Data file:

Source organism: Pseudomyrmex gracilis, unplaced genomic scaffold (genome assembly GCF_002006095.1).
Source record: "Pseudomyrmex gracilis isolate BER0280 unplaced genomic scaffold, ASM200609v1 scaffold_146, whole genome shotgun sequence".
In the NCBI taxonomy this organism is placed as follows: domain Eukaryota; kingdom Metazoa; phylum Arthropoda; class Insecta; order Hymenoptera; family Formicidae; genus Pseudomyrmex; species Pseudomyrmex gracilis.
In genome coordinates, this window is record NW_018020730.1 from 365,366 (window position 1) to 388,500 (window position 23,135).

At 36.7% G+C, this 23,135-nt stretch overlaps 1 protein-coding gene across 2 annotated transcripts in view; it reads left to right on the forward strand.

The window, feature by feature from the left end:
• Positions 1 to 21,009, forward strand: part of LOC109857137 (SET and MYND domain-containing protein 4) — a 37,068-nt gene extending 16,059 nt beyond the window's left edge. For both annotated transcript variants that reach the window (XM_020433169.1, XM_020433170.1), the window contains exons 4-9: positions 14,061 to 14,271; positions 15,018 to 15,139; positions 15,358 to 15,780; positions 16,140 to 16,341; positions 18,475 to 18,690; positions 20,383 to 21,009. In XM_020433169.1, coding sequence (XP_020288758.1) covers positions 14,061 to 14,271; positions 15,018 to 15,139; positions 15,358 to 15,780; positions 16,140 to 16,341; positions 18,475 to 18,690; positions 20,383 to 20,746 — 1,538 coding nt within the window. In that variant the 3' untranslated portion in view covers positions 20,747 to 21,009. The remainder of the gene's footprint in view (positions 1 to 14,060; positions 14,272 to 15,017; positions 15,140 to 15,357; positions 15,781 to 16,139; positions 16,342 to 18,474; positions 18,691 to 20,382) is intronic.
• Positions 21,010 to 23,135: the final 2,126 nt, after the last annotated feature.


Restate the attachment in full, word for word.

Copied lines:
Source organism: Pseudomyrmex gracilis, unplaced genomic scaffold (genome assembly GCF_002006095.1).
Source record: "Pseudomyrmex gracilis isolate BER0280 unplaced genomic scaffold, ASM200609v1 scaffold_146, whole genome shotgun sequence".
In the NCBI taxonomy this organism is placed as follows: domain Eukaryota; kingdom Metazoa; phylum Arthropoda; class Insecta; order Hymenoptera; family Formicidae; genus Pseudomyrmex; species Pseudomyrmex gracilis.
In genome coordinates, this window is record NW_018020730.1 from 365,366 (window position 1) to 388,500 (window position 23,135).

At 36.7% G+C, this 23,135-nt stretch overlaps 1 protein-coding gene across 2 annotated transcripts in view; it reads left to right on the forward strand.

The window, feature by feature from the left end:
• Positions 1 to 21,009, forward strand: part of LOC109857137 (SET and MYND domain-containing protein 4) — a 37,068-nt gene extending 16,059 nt beyond the window's left edge. For both annotated transcript variants that reach the window (XM_020433169.1, XM_020433170.1), the window contains exons 4-9: positions 14,061 to 14,271; positions 15,018 to 15,139; positions 15,358 to 15,780; positions 16,140 to 16,341; positions 18,475 to 18,690; positions 20,383 to 21,009. In XM_020433169.1, coding sequence (XP_020288758.1) covers positions 14,061 to 14,271; positions 15,018 to 15,139; positions 15,358 to 15,780; positions 16,140 to 16,341; positions 18,475 to 18,690; positions 20,383 to 20,746 — 1,538 coding nt within the window. In that variant the 3' untranslated portion in view covers positions 20,747 to 21,009. The remainder of the gene's footprint in view (positions 1 to 14,060; positions 14,272 to 15,017; positions 15,140 to 15,357; positions 15,781 to 16,139; positions 16,342 to 18,474; positions 18,691 to 20,382) is intronic.
• Positions 21,010 to 23,135: the final 2,126 nt, after the last annotated feature.